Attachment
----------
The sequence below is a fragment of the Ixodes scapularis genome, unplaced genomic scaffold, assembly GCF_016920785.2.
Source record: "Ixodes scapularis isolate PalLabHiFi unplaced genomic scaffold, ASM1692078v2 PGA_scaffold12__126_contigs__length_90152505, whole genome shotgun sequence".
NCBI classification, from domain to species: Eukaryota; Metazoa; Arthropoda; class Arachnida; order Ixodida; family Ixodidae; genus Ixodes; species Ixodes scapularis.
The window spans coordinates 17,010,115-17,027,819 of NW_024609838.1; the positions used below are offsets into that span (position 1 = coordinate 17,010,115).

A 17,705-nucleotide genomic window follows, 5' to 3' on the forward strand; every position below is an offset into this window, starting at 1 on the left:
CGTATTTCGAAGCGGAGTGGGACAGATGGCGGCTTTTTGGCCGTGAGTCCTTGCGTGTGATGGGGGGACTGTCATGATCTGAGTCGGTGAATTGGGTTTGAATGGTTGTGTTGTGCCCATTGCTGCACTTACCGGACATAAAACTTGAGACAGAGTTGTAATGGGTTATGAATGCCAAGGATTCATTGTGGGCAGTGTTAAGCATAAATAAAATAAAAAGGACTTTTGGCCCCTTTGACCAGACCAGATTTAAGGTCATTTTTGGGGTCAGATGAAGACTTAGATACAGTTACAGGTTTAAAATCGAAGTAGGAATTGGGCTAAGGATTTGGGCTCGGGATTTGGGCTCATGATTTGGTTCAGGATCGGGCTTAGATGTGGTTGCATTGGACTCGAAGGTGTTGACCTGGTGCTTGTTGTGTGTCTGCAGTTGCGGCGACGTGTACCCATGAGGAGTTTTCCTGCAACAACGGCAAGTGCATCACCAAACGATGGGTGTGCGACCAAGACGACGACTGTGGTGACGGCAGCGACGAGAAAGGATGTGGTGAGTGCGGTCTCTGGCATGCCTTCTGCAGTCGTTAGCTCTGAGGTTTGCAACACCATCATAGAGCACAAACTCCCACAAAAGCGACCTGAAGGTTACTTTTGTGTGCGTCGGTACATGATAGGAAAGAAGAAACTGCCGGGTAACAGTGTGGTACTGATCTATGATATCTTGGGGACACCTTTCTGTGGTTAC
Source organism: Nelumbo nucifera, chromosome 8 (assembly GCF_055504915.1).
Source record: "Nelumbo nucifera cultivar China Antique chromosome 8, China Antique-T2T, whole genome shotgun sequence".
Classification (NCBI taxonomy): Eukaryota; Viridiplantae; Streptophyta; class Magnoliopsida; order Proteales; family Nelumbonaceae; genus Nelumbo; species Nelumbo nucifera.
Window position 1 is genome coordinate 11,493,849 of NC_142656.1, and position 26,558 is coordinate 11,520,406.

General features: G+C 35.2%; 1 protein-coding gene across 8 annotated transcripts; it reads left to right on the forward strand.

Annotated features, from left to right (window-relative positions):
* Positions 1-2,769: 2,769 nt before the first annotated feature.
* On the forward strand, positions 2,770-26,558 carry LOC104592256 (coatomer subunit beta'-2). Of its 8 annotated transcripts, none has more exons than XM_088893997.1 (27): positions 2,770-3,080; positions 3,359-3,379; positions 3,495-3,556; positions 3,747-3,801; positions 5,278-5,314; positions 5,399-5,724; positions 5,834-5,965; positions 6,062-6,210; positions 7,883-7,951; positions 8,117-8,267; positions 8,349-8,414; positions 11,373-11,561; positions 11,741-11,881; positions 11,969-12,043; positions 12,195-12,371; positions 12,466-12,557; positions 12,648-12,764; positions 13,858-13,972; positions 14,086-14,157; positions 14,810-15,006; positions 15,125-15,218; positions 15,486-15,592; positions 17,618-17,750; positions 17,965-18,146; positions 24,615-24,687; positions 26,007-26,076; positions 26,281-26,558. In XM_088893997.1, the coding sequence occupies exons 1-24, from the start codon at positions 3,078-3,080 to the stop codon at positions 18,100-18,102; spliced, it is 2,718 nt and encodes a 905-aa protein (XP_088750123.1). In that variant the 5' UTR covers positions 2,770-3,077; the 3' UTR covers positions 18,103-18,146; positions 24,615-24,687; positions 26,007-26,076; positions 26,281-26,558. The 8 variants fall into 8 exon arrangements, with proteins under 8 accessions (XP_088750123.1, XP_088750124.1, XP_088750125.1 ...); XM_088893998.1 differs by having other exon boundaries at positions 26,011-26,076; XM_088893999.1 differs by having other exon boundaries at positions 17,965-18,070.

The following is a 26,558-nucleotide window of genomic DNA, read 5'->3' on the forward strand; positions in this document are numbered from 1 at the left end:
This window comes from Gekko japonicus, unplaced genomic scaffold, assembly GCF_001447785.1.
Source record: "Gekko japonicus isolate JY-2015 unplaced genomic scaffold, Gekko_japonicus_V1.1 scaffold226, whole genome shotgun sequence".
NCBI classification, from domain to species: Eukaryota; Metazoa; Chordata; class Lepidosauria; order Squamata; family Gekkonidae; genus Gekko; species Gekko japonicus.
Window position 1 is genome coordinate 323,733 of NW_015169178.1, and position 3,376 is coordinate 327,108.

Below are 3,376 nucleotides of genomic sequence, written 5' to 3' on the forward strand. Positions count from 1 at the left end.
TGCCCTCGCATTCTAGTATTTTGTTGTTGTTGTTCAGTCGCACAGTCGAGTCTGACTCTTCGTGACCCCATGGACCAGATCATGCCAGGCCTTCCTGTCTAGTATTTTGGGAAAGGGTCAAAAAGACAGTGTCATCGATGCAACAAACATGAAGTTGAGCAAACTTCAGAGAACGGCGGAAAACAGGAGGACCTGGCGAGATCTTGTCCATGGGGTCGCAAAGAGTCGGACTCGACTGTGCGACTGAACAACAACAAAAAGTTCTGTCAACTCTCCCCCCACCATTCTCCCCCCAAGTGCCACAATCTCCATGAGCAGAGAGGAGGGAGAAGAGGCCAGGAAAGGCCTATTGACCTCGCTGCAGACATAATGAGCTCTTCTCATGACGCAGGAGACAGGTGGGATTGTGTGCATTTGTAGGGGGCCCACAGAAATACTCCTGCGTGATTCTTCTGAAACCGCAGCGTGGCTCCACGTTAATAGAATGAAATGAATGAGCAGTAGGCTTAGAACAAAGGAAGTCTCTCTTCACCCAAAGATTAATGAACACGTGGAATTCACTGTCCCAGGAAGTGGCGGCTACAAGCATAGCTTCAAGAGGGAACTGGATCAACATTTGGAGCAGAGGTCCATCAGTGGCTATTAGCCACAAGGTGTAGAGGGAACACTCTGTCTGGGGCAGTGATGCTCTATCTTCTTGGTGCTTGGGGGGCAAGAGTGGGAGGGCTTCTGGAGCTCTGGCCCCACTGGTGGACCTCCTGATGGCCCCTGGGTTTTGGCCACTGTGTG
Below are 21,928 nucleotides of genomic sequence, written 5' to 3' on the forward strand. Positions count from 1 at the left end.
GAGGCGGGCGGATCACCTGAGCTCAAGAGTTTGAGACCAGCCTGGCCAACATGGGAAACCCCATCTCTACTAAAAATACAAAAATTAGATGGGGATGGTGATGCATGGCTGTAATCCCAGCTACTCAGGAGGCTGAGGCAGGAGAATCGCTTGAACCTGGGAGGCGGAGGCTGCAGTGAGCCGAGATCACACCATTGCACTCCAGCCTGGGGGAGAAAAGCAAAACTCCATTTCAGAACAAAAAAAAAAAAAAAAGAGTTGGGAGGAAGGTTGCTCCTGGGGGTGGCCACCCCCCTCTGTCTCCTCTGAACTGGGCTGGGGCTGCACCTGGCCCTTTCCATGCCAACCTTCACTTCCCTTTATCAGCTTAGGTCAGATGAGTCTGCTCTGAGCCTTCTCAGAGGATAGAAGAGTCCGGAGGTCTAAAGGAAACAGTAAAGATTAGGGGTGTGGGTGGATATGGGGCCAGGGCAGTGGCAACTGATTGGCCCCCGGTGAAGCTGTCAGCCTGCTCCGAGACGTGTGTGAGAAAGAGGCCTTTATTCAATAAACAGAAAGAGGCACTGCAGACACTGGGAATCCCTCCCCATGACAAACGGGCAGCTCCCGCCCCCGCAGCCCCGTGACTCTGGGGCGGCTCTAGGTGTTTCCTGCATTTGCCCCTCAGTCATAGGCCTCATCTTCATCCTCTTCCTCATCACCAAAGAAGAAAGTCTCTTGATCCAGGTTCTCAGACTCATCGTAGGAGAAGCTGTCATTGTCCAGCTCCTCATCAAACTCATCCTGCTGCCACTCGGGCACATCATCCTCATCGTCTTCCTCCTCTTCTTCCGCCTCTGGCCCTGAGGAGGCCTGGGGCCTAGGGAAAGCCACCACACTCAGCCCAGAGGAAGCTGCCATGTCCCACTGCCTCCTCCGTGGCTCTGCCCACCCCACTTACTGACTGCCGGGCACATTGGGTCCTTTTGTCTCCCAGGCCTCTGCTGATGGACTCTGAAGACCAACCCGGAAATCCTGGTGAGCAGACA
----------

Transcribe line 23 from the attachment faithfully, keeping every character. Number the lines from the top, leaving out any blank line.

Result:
GAGGCGGGCGGATCACCTGAGCTCAAGAGTTTGAGACCAGCCTGGCCAACATGGGAAACCCCATCTCTACTAAAAATACAAAAATTAGATGGGGATGGTGATGCATGGCTGTAATCCCAGCTACTCAGGAGGCTGAGGCAGGAGAATCGCTTGAACCTGGGAGGCGGAGGCTGCAGTGAGCCGAGATCACACCATTGCACTCCAGCCTGGGGGAGAAAAGCAAAACTCCATTTCAGAACAAAAAAAAAAAAAAAAGAGTTGGGAGGAAGGTTGCTCCTGGGGGTGGCCACCCCCCTCTGTCTCCTCTGAACTGGGCTGGGGCTGCACCTGGCCCTTTCCATGCCAACCTTCACTTCCCTTTATCAGCTTAGGTCAGATGAGTCTGCTCTGAGCCTTCTCAGAGGATAGAAGAGTCCGGAGGTCTAAAGGAAACAGTAAAGATTAGGGGTGTGGGTGGATATGGGGCCAGGGCAGTGGCAACTGATTGGCCCCCGGTGAAGCTGTCAGCCTGCTCCGAGACGTGTGTGAGAAAGAGGCCTTTATTCAATAAACAGAAAGAGGCACTGCAGACACTGGGAATCCCTCCCCATGACAAACGGGCAGCTCCCGCCCCCGCAGCCCCGTGACTCTGGGGCGGCTCTAGGTGTTTCCTGCATTTGCCCCTCAGTCATAGGCCTCATCTTCATCCTCTTCCTCATCACCAAAGAAGAAAGTCTCTTGATCCAGGTTCTCAGACTCATCGTAGGAGAAGCTGTCATTGTCCAGCTCCTCATCAAACTCATCCTGCTGCCACTCGGGCACATCATCCTCATCGTCTTCCTCCTCTTCTTCCGCCTCTGGCCCTGAGGAGGCCTGGGGCCTAGGGAAAGCCACCACACTCAGCCCAGAGGAAGCTGCCATGTCCCACTGCCTCCTCCGTGGCTCTGCCCACCCCACTTACTGACTGCCGGGCACATTGGGTCCTTTTGTCTCCCAGGCCTCTGCTGATGGACTCTGAAGACCAACCCGGAAATCCTGGTGAGCAGACA